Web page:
may now see the Atranger that was in the can- not appear dreadful to an imagination that is “ dle last night.“ Soon after this, as they be filled with omens and prognostics. A rusty nail, gan to talk of family affairs, a little boy at or a crooked pin, shoot up into prodigies. the lower end of the table told her, that he was I remember I was once in a mixt assembly, to go into join-hand on Thursday. « Thurf- that was full of noise and mirth, when on a sud$ day! (lays the,) no, child, if it please God, you den an old woman unluckily observed there were “ Thall not begin upon Childerinas-day; tell thirteen of us in company. This remark ftruck
your writing-master that Friday will be soon a pannic terror into several who were present, " enough.” I was refecting with myself on the infomuch that one or two of the Ladies were oddness of her fancy, and wondering that any body going to leave the room; but a friend of mine would establish it as a rule to lose a day in every taking notice that one of our female companions week. In the midst of these my musings, the desired was big with child, affirmed there were foura me to reach her a little falt upon the point of my teen in the toom, and that, instead of portendknife, which I did in such a trepidation and hur- ing one of the company hould die, it plainly ry of obedience, that I let it drop by the way; foretold one of them nould be born. Had noc at which the immediately startled, and said it my friend found this expedient to break the fell towards her. Upon this I looked very blank; omen, I question not but half the women in the and, o! serving the concern of the whole table, company would have fallen fick that very night, began to confider myself, with some confusion, An old maid, that is troubled with the va. as a person that had brought a disaster upon the pours, produces infinite disturbances of this kind family. The lady, hcwever, recovering herself among her friends and neighbours. I know a after a little space, said to her husband with a maiden aunt, of a great family, who is one of figh, My dear, misfortunes never come fin- these antiquated Sybyls, that forebodes and pro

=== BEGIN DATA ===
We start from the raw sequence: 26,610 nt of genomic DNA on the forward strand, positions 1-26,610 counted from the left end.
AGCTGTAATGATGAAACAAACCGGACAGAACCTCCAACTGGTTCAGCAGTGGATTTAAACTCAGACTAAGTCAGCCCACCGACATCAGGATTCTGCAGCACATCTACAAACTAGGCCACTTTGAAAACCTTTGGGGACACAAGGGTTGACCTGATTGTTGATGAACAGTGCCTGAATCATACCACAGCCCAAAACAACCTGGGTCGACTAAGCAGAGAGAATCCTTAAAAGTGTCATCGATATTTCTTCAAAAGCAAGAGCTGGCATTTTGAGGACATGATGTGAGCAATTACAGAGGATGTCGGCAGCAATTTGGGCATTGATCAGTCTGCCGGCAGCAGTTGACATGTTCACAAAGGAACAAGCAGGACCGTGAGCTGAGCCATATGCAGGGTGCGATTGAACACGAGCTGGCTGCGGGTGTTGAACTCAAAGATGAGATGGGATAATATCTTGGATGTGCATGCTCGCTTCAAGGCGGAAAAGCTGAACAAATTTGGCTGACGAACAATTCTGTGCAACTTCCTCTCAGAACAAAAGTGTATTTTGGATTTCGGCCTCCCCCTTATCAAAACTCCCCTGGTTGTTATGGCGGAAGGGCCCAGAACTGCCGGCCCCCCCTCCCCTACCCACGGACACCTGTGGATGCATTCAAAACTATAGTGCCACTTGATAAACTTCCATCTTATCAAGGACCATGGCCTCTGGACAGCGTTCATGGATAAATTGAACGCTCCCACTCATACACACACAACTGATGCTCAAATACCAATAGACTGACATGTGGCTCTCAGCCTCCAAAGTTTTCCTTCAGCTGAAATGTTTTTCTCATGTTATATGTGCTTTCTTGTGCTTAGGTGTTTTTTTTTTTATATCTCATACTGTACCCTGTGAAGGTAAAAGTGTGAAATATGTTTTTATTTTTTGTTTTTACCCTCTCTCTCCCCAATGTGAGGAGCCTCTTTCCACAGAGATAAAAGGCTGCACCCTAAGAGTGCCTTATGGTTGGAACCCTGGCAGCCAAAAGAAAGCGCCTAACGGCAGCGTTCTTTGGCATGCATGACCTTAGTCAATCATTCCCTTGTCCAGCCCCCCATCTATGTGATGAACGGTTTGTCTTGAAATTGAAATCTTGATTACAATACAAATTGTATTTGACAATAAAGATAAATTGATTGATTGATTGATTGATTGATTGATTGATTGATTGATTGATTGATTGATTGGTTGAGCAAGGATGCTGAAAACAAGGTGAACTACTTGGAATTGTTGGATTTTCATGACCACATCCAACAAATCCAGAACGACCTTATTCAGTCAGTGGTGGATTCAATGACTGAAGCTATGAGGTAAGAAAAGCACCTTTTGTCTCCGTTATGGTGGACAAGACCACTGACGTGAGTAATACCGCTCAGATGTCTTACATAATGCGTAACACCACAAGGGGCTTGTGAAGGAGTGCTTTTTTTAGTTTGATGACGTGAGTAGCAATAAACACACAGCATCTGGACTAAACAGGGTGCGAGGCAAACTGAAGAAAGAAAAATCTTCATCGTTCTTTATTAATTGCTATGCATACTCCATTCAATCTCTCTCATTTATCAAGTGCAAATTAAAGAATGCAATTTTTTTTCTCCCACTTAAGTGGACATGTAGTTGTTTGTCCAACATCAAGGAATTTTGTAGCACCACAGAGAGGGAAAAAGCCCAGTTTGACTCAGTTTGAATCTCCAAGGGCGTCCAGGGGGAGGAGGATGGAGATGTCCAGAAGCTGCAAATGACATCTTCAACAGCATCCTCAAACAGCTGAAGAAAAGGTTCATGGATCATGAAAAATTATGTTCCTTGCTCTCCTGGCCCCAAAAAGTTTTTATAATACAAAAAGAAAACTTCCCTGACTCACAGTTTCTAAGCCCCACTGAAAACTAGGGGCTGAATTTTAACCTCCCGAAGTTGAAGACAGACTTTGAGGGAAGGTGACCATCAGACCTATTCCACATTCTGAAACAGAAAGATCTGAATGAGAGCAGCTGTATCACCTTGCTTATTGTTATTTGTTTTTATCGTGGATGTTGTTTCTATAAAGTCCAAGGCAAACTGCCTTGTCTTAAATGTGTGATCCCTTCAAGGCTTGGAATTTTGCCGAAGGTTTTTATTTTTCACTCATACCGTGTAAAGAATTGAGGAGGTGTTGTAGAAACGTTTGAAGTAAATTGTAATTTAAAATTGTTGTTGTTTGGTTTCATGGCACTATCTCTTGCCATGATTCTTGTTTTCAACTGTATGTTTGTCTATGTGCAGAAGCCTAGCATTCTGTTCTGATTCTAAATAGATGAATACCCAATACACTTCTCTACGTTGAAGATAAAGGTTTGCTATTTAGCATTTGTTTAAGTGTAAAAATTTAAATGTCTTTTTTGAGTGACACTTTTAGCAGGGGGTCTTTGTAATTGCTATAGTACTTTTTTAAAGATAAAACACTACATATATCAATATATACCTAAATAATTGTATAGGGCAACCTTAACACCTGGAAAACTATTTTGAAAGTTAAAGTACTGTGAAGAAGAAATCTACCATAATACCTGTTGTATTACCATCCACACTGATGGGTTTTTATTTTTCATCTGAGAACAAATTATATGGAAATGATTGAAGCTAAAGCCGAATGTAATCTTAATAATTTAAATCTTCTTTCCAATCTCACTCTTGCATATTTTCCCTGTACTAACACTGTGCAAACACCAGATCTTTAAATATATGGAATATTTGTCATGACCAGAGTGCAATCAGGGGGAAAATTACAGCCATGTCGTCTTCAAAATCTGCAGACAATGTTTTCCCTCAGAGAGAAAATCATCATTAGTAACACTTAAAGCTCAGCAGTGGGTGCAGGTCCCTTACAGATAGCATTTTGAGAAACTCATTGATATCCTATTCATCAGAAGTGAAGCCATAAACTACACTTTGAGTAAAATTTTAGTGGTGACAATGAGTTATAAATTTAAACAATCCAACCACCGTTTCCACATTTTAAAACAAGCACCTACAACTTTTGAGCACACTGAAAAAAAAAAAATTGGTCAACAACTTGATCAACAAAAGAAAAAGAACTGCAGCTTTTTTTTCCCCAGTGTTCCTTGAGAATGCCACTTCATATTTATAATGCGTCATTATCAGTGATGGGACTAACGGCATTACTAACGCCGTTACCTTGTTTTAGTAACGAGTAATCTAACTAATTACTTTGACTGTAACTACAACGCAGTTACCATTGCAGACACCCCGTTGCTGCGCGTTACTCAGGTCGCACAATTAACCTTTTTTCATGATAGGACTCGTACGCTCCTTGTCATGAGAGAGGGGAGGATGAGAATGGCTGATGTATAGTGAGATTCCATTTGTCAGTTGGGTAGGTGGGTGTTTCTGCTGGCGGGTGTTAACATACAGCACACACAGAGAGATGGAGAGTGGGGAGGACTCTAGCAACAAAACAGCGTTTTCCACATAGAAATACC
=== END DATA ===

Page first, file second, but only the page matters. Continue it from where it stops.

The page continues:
gle.” My friend, I found, acted but an un- pheses from one end of the year to'the other. She der-part at his table, and being a man of more is always feeing apparitions, and hearing death. good nature than understanding, thinks himself watches; and was the other day almost frighted out oblige to fall in with all the pasions and humours of her wits by the great house-ciog, that howled in of his yoke-fellow : “ Do not you remember, the stable at a time when the lay ill of the tooth“ child, (says Me,) that the pigeon-house fell the ach. Such an extravagant cait of mind engages
very afternoon that onr careless wench fpilt the multitudes of people not only in impertinent ter“ salt upon the table? Yes, (says he,) my dear, rors, but in supernumerary duties oi life; and " and the next post brought us an account of the ariles from that fear and ignorance which are na“ battle of Almanza." The reader may guess tural to the soul of man.